Thursday, May 24, 2012

The Atlantic Ocean, Simon Winchester, and the Seven Ages of Man

Winchester, Simon. Atlantic: Great Sea Battles, Heroic Discoveries, Titanic Storms, and A Vast Ocean of a Million Stories. New York: Harper, 2010.

I'm trying to write about things as I encounter them instead of putting them on the back burner.

That's why I'm briefly mentioning a book I'm listening to and its Shakespeare connection. Ever since I read The Meaning of Everything: The Story of the Oxford English Dictionary, I've tried to read everything that Simon Winchester has written. The man is an astonishing writer. He can make geology—a subject about which I would not generally be bubbling over with interest to investigate—completely fascinating. He is one of the modern masters of non-fiction. I've read his Krakatoa: The Day the World Exploded , his A Crack in the Edge of the World: America and the Great California Earthquake of 1906, his The Man Who Loved China (which was a bit of a dud, but a dud by Winchester is still worth reading), his Pacific Rising: The Emergence of a New World Culture (which was also on the less-than-thrilling side, but which might be seen as a companion to the book I'm currently reading), and his The River at the Center of the World: A Journey Up the Yangtze, and Back in Chinese Time. I'm currently listing to the audiobook version of his Atlantic: Great Sea Battles, Heroic Discoveries, Titanic Storms, and A Vast Ocean of a Million Stories (read—and marvelously read, too—by the author).

I told you that to tell you this. The organizational structure of Atlantic is based on Jaques' "Seven Ages of Man" speech from As You Like It. Winchester attempts to trace the history and culture of the Atlantic Ocean in these seven categories:
. . . . . . . . . . . . . . . . . . . All the world’s a stage,
And all the men and women merely players:
They have their exits and their entrances;
And one man in his time plays many parts,
His acts being seven ages. At first the infant,
Mewling and puking in the nurse’s arms.
And then the whining school-boy, with his satchel
And shining morning face, creeping like snail
Unwillingly to school. And then the lover,
Sighing like furnace, with a woeful ballad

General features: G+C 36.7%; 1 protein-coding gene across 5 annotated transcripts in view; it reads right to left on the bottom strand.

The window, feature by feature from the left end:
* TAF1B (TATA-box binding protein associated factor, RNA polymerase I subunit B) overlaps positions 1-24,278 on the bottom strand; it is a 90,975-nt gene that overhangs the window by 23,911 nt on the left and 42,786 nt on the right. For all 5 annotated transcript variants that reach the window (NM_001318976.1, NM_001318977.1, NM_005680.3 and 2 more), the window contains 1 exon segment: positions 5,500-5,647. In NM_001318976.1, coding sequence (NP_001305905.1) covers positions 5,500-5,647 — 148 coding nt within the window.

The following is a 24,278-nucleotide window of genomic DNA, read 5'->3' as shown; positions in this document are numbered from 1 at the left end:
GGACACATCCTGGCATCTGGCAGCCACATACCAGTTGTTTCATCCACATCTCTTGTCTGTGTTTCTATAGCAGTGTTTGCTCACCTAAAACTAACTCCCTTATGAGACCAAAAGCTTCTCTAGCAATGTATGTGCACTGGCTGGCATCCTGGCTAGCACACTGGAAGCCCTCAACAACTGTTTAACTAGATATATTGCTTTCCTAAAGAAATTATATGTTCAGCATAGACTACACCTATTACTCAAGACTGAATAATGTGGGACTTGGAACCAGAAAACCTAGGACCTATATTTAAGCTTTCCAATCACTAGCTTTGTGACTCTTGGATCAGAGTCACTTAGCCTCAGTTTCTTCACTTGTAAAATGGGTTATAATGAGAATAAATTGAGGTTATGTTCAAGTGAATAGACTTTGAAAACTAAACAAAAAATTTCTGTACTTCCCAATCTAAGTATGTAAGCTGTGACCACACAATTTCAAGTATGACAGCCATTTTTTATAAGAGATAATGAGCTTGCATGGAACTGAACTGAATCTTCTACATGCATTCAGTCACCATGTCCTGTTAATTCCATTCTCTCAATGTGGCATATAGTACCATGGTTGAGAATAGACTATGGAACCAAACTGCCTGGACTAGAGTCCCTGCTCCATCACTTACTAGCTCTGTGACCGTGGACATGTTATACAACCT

Made to his mistress’ eyebrow. Then a soldier,
Full of strange oaths and bearded like the pard,
Jealous in honour, sudden and quick in quarrel,
Seeking the bubble reputation
Even in the cannon’s mouth. And then the justice,
In fair round belly with good capon lined,
With eyes severe and beard of formal cut,
Full of wise saws and modern instances;
And so he plays his part. The sixth age shifts
Into the lean and slipper’d pantaloon,
With spectacles on nose and pouch on side,
His youthful hose, well saved, a world too wide
For his shrunk shank; and his big manly voice,
Turning again toward childish treble, pipes
And whistles in his sound. Last scene of all,
That ends this strange eventful history,
Is second childishness and mere oblivion,
Sans teeth, sans eyes, sans taste, sans everything. (II.vii.139-66)
In another author's hands, it might be really, really cheesy. But Winchester is (thus far—I've only read into the second age) able to pull it off. And it demonstrates that Shakespeare is never confined to the study or the stage. He contains oceans.

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Bardfilm is normally written as one word, though it can also be found under a search for "Bard Film Blog." Bardfilm is a Shakespeare blog (admittedly, one of many Shakespeare blogs), and it is dedicated to commentary on films (Shakespeare movies, The Shakespeare Movie, Shakespeare on television, Shakespeare at the cinema), plays, and other matter related to Shakespeare (allusions to Shakespeare in pop culture, quotes from Shakespeare in popular culture, quotations that come from Shakespeare, et cetera).

Unless otherwise indicated, quotations from Shakespeare's works are from the following edition:
Shakespeare, William. The Riverside Shakespeare. 2nd ed. Gen. ed. G. Blakemore Evans. Boston: Houghton Mifflin, 1997.
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